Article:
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Quote from: TechTalk
Of course, not to worry, every real professional they know already unanimously agrees with their keen and witty insight because their needs are all the same.

Now we have "real" professional with Canikon, and the others lol

Quote
So they will find another acerbic line of assault to illuminate those misled rich consumers and beginning pros that haven't yet acquired their war weary and battle scarred wisdom.

I suppose that on a typical car forum, we can read such stupid rant like that :

"I'm a taxi driver, and the new Mercedes Benz is overpriced to me (I can't afford it), and now, just those fucking wealthy dentists can buy this new model (it's well know car makers as camera makers have only "real" professionals as customers lol) !

What the hell ! This company is doing cars for riches and not for real professionals like us ! Everybody knows the needs of "real professionals" like us : 10 seats, not so powerful engine (we just drive in the city !) etc"

lol

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TMARK
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« Reply #246 on: February 12, 2010, 03:59:56 PM »
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Hey Hasselblad sales people:  your snide tone is alienating people.  I hope that's not part of your marketing strategy.  I'm starting to associate the brand with a decidely negative emotional response.  I've worked in advertising log enough to know that is not a good thing.  In fact, this is the opposite to what you want to create.  This from someone who thinks the new True Focus is a good idea, and sees a real benefit in the H as a camera integrated with a back.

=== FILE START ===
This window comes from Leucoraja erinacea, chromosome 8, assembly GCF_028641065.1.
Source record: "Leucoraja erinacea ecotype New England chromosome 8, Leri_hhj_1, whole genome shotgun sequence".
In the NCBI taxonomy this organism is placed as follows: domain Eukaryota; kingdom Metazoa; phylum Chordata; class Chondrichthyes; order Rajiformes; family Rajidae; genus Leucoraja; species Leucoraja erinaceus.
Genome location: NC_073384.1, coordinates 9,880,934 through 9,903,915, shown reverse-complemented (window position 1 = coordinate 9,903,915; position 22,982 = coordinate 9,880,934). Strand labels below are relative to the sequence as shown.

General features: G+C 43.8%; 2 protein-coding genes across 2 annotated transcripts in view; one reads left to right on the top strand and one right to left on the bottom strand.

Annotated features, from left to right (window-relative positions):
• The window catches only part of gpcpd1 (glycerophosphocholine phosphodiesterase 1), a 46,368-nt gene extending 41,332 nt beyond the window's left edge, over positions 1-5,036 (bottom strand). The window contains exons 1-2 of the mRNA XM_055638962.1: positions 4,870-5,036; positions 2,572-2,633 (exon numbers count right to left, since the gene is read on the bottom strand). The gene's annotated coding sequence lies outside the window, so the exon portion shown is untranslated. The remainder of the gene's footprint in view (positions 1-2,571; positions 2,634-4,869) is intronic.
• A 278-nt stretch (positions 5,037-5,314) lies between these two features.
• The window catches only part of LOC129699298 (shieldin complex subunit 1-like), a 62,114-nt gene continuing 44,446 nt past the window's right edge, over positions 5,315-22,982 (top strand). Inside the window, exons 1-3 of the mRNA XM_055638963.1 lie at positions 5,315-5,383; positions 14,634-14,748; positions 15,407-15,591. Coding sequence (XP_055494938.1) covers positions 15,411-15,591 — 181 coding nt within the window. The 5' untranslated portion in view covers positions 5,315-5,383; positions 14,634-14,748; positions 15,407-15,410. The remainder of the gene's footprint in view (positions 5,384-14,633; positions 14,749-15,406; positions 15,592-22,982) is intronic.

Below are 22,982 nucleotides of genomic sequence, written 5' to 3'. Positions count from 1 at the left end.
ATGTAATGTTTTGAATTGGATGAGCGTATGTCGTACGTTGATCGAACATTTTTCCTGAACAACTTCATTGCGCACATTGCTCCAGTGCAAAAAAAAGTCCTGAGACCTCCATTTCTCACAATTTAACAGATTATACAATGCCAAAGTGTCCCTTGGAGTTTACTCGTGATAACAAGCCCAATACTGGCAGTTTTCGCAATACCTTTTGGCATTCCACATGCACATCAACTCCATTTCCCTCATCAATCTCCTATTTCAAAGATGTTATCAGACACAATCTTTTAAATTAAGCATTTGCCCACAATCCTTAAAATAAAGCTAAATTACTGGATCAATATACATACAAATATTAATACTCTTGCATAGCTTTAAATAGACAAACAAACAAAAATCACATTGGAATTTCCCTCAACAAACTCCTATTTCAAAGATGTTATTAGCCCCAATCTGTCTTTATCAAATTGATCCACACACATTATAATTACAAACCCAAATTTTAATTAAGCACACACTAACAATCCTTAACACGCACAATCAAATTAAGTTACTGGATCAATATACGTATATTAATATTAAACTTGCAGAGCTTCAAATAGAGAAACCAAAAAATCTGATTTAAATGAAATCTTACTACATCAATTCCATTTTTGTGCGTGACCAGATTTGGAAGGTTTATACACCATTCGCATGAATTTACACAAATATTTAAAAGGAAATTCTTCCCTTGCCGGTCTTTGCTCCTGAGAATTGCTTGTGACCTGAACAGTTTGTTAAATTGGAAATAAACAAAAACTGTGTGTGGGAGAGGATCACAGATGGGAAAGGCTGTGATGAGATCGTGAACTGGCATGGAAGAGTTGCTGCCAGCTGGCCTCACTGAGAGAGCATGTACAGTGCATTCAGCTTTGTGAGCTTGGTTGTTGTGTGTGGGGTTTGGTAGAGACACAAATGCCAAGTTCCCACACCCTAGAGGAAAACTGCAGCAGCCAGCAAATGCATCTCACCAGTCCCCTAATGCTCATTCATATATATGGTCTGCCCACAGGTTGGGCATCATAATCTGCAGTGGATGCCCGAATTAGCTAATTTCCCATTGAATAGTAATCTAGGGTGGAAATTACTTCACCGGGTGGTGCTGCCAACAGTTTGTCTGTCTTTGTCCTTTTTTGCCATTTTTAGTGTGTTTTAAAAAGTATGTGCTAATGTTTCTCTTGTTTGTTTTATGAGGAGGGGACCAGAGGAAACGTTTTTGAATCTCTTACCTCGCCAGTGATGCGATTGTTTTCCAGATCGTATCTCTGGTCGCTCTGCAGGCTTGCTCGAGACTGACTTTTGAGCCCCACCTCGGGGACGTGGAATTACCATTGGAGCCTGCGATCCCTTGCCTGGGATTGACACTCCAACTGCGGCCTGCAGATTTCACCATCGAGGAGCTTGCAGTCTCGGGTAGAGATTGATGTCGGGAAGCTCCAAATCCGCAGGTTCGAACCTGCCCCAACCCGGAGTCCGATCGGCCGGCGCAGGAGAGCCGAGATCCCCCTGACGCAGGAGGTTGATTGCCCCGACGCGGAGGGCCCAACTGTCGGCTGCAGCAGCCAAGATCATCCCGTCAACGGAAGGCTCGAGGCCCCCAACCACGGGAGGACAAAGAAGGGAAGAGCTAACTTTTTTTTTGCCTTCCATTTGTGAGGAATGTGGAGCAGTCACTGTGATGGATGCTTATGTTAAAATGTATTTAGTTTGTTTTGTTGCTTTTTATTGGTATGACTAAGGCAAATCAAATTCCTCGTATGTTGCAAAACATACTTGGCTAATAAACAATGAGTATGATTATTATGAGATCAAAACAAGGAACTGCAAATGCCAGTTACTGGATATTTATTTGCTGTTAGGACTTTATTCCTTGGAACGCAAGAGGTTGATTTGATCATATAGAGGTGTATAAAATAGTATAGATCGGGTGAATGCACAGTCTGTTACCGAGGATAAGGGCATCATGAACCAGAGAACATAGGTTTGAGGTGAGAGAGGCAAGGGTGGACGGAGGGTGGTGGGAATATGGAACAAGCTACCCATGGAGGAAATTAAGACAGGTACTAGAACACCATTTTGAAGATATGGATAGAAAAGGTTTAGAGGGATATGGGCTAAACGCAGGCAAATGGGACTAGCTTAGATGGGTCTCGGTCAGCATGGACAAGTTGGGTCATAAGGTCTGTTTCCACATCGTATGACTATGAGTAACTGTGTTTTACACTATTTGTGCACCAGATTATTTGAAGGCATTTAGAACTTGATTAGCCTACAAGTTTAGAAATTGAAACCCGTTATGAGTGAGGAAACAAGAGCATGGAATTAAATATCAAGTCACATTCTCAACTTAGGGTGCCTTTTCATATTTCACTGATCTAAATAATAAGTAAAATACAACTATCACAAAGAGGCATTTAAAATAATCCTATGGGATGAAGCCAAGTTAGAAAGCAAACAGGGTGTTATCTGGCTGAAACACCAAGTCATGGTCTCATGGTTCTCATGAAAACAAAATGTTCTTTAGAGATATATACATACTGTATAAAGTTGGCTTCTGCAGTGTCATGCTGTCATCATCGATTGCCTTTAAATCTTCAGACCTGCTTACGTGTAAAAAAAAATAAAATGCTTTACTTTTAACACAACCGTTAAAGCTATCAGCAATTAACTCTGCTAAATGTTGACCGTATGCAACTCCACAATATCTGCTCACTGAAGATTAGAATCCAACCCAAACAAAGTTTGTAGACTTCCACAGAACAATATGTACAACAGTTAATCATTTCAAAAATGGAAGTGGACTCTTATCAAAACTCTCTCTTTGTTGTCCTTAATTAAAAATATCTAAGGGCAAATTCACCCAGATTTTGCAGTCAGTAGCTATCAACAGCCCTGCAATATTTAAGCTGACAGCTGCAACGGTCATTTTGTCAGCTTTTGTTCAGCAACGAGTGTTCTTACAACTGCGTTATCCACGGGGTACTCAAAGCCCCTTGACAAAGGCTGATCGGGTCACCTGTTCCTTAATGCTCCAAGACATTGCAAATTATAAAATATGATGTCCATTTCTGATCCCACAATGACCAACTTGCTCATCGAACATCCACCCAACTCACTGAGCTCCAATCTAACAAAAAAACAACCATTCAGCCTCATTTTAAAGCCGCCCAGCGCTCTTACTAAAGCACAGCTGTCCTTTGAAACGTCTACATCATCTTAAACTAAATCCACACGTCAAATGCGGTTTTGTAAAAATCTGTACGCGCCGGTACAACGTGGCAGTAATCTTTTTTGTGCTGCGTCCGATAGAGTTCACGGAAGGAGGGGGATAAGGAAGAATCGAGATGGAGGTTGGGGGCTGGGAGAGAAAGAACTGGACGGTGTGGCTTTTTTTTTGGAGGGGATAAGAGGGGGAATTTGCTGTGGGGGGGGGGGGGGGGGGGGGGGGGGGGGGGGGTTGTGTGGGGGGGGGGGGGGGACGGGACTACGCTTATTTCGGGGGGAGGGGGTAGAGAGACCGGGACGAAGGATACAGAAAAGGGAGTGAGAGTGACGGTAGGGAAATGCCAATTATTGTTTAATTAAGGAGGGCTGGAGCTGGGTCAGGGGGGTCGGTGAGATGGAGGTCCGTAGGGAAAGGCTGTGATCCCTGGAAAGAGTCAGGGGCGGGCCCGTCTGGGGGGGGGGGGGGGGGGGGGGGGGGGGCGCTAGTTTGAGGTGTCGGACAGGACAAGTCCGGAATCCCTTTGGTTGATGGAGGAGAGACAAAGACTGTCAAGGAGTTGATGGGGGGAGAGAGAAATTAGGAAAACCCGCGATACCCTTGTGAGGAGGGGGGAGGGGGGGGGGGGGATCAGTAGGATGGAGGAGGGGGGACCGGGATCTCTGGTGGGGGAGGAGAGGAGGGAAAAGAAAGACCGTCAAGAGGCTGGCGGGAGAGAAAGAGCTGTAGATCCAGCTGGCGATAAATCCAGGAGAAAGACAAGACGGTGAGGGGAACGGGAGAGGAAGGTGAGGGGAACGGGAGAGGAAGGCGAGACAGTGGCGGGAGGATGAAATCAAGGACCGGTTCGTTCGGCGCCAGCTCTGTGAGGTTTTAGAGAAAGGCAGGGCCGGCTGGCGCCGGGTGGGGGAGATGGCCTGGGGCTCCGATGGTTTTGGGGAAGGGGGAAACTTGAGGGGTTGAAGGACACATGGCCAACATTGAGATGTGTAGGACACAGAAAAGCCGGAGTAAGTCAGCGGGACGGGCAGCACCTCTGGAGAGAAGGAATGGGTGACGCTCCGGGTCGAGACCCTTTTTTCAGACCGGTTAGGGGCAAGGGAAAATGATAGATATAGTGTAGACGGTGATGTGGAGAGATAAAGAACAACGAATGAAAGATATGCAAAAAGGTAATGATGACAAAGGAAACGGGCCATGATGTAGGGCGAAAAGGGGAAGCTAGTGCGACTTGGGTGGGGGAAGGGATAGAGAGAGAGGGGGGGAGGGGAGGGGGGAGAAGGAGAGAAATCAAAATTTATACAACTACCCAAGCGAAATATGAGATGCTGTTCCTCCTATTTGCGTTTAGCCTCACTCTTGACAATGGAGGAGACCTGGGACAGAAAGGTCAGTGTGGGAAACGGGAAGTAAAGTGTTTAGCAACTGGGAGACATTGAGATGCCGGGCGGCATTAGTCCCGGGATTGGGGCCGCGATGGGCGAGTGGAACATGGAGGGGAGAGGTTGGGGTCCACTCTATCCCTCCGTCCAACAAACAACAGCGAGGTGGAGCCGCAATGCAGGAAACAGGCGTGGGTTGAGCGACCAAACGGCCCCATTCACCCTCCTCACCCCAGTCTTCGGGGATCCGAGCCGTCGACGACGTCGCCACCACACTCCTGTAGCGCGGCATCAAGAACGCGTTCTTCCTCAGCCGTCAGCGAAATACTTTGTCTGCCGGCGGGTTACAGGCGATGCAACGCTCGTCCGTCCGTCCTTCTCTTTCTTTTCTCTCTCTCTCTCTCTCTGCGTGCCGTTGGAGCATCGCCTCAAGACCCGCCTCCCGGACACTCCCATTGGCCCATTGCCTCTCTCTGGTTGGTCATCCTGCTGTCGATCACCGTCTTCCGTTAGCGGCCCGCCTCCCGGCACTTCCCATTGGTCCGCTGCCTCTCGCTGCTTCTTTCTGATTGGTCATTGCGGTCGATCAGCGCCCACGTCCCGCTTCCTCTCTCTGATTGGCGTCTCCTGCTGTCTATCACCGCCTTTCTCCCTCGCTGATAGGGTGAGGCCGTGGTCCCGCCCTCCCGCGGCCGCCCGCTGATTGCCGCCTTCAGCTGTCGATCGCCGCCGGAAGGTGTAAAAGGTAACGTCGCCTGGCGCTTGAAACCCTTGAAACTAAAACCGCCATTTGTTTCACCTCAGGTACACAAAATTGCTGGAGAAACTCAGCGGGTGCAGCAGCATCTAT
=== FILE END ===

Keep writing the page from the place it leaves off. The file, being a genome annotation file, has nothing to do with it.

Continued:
I'm not being snide or critical, I'm just letting you know how things look from where I sit.
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Doug Peterson
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« Reply #247 on: February 12, 2010, 04:49:39 PM »
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Quote from: TMARK
Hey Hasselblad sales people:  your snide tone is alienating people.

David Grover is the only employee of Hasselblad here AFAIK and I can't see any comment he made which is snide. I've always found him to be strait forward, thick skinned, and have a good sense of humor.

Doug Peterson
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« Reply #248 on: February 12, 2010, 05:30:14 PM »
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Quote from: TMARK
Hey Hasselblad sales people:  your snide tone is alienating people.  I hope that's not part of your marketing strategy.  I'm starting to associate the brand with a decidely negative emotional response.  I've worked in advertising log enough to know that is not a good thing.  In fact, this is the opposite to what you want to create.  This from someone who thinks the new True Focus is a good idea, and sees a real benefit in the H as a camera integrated with a back.  

I'm not being snide or critical, I'm just letting you know how things look from where I sit.

If you want to know, I'm a rich dentist.

I buy P1, Hassselblad and all the expensive gear !

For a teeth cure, call my assistant ! But I analyze your mouth with a 120 mm macro, that a plus ! At the end, photographer don't get the snide thing
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vandevanterSH
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« Reply #249 on: February 12, 2010, 05:37:34 PM »
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Quote from: dougpetersonci
David Grover is the only employee of Hasselblad here AFAIK and I can't see any comment he made which is snide. I've always found him to be strait forward, thick skinned, and have a good sense of humor.

Doug Peterson
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I agree..David Grover is probably one of the least "offensive" people who is also a strong advocate for his product.

Steve
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TMARK
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« Reply #250 on: February 12, 2010, 06:22:55 PM »
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Quote from: vandevanterSH